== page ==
It’s been snowing for three days straight, and our forecast calls for snow for the next four days as well! I’m a person who loves the snow, and this recent streak of snow upon snow upon snow (I mean, for Pete’s sake! It’s snowing right now even though the sun’s out!) has been so fun to see. Every time I look out, it’s snowing! Jonathan and I have been talking about someday relocating to New England so we can get EVEN MORE snow. But for now, I think we’re good.

Thing is, when it snows, the kids get a bit… stir crazy. I’m not a wimp about getting them all gussied up in their finest snow attire- layers upon layers of fleece and mittens and ski goggles and thermal underwear and socks- but there’s really a limit to the amount of time they can spend outdoors with their faces planted in the snow (they graze on it like horses put out to pasture) in freezing cold temperatures. That limit is around 10 minutes for Little Man and 30 for Hula Girl. We repeat the ritual of dressing up, trekking outdoors, and peeling off the snow-covered garments at least twice daily. Fortunately we have a separate entrance to the garage from the backyard so the kids can drop all the snow in there rather than in my kitchen. But seriously. 15 minutes to dress them, 10 minutes (or less!) outside, 5 minutes of them whining and crying while undressing them, and WHEW, I am wiped out. And then they want hot chocolate.

Speaking of hot chocolate, I can’t have any right now. And that’s okay. Jonathan and I are doing the Daniel Fast for Lent and it’s amazing to see how quickly our bodies have broken the habit of eating sugar and other non-fruit, non-veggie, non-whole grain foods. The first week was pretty hard, and cravings were abundant. I would have paid $20 for a Twix, and I don’t even eat Twix normally. My current craving is for anything coconut, which I can actually eat a lot of in the form of unsweetened dried coconut and coconut oil. So that’s perfectly fine with me! The Daniel Fast isn’t too much of a departure from our typical whole-foods, plant-based, organic diet. The only differences for us are the inability to eat anything with sweeteners like sugar, honey (which is technically not vegan but we eat it anyway), maple syrup, xylitol, etc.; and the inability to drink anything besides water. I’d sure like a coffee or hot cocoa. I think I’ll have hot cocoa in my coffee on Easter morning.

Easter morning is going to be very exciting for our entire family. Not only will Jonathan and I get to (slowly and carefully) reintegrate foods we’re not eating right now, but we will be getting some little chicks for the kiddos. We’re planning to get chickens that will lay blue/green eggs and chickens that will lay chocolate brown eggs. Of course, we know we won’t have eggs for several months after we get our little chickies, but it will still be fun to care for our little flock in the meantime. Hula Girl is so excited to be able to be the one who feeds and waters the chickens, and Little Man can hardly wait to check for eggs.

Jonathan and I have a lot of work to do between now and May in order to prepare for our new little pets. We plan to keep 8-10 chickens, so we’ll need to build a sizable coop and run. We do intend to let the chickens roam freely in the backyard when we’re home, but we want their run to be large enough that they don’t NEED to be let out to roam daily in case we can’t spend time outside for any reason. We have a ton of scrap wood kindly donated by our neighbor, who works at the steel mill. The folks who manufacture steel goods there lay the products on top of 2x4s, 4x4s, railroad ties, etc., to let them cool. So all the wood has scorch marks on it, but for a chicken coop, it’s great! We have to paint the wood and seal it anyway; we may as well get it for free!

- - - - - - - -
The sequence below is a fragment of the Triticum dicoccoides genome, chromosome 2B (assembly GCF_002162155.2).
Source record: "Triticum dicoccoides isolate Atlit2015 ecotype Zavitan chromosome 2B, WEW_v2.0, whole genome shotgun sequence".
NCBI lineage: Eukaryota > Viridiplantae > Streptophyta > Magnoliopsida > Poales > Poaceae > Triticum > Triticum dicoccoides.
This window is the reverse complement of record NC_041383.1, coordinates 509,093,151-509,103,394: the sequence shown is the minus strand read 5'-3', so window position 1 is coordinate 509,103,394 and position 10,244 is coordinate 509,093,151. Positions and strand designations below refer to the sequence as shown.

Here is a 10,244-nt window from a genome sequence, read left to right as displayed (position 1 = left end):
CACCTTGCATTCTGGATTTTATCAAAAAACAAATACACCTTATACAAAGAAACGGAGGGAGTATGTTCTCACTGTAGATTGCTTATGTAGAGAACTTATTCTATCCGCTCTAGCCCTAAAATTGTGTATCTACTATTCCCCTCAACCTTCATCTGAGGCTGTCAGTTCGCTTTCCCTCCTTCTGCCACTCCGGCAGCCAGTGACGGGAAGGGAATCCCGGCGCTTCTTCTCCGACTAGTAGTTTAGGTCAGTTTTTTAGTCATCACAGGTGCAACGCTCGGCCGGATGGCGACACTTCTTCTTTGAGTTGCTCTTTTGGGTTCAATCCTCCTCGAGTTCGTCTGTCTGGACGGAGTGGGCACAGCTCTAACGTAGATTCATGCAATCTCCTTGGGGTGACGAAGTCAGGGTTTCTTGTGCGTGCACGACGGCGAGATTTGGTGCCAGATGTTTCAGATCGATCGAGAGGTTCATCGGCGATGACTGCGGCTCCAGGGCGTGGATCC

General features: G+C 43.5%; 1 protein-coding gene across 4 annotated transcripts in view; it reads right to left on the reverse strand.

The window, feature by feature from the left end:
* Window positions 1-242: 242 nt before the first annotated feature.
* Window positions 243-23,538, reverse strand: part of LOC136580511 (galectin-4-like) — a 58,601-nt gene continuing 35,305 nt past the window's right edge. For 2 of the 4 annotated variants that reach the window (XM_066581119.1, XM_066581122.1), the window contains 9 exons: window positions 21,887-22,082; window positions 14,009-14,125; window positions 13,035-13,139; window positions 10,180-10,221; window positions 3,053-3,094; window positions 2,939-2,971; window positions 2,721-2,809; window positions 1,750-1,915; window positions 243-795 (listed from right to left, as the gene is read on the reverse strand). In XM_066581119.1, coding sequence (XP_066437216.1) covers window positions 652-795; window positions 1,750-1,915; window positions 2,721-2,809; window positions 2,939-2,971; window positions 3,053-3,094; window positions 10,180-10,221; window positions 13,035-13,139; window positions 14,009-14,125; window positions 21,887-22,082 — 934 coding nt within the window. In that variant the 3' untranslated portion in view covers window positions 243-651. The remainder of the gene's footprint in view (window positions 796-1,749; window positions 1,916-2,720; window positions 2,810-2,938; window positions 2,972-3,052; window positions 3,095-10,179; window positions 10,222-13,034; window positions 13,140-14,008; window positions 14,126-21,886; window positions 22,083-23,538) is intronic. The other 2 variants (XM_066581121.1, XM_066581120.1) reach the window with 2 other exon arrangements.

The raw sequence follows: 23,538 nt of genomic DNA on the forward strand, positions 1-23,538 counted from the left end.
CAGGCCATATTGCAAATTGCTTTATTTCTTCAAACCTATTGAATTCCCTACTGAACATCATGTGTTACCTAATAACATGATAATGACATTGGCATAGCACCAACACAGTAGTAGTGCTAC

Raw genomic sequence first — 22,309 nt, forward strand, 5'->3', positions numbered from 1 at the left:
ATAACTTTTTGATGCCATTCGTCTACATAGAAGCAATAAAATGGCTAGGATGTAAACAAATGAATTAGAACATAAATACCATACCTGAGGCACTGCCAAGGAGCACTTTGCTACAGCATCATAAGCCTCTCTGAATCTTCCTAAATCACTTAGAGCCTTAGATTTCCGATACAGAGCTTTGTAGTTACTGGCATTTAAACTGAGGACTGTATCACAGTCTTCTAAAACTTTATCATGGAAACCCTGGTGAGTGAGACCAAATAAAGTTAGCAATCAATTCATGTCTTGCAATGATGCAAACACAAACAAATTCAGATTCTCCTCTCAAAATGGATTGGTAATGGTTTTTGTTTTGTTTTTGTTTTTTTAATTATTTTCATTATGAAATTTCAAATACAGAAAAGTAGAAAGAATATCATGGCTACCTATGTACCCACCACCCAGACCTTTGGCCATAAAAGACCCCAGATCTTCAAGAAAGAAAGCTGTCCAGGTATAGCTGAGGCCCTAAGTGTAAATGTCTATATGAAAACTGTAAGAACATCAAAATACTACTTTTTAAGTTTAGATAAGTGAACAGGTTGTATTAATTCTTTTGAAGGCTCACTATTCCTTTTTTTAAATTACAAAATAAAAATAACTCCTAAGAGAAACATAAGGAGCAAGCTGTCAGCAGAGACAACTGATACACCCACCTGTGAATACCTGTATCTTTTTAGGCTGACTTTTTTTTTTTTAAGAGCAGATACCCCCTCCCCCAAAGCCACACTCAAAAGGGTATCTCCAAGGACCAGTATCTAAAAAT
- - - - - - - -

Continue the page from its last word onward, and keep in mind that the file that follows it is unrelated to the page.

We’re also planning to use some of that wood to expand our garden (again) for this summer. Last year’s garden wasn’t nearly as productive and exciting for us as our gardens have been in the past. We really didn’t have time to work with it and we didn’t grow much food. This year we are planning to grow pretty much every veggie we eat, and lots of each kind, so we can store up food for next winter. It has been getting pretty expensive to feed our family lately, and any little dent we can make in our grocery budget through canning and freezing next fall will be very helpful. I have gotten several books on “homesteading” and food preservation, so I guess I’d better get started on my reading!

Some other things I’m learning about these days include sewing, piano, and calculus. It’s been a rough go for me the past few months as I’ve found myself absolutely bored out of my mind. I’m the type of person who likes to be engaged in learning all the time. When that’s not happening, I get crabby. Like, I want to drive to Mexico JUST BECAUSE I CAN kind of crabby. It’s really not pretty and it makes me feel STUCK. So I’m working to improve my sewing skillz (which is pretty easy to do as I’m just terrible to begin with!), learning to play piano (I can play a scale! yay me!), and learning calculus through a free online class. I guess I just don’t understand it when people say they don’t think they can do something. Like, “Wow, I could never learn XYZ!” I always think, “Why not?” I hope to instill this value in my kids, as it really does leave every opportunity open.

I will tell you my ONE limitation, in case you think I’m just pig-headed and boastful: I will never succeed at anything requiring me to physically look good. Like, I’ll never be a model (I’m 5’3″). I’ll never proudly show off my Jamberry nail wraps (my fingers are cracked and dry from doing housework and even the best lotion just doesn’t heal them completely). I’ll never post an instagram shot of my feet in flip-flops overlooking the ocean (my feet look like hairless hobbit feet; my toes are short and curl over weirdly and my feet are wide and high-arched- a very unattractive combination). Plus, I’m kind of a klutz. Sure, I will dance, but not well. So now you know my limitations, lest you think I’m arrogant.

But seriously, why can’t I learn calculus? Why not?

Also, to keep boredom at bay, I’m gonna blog again. 🙂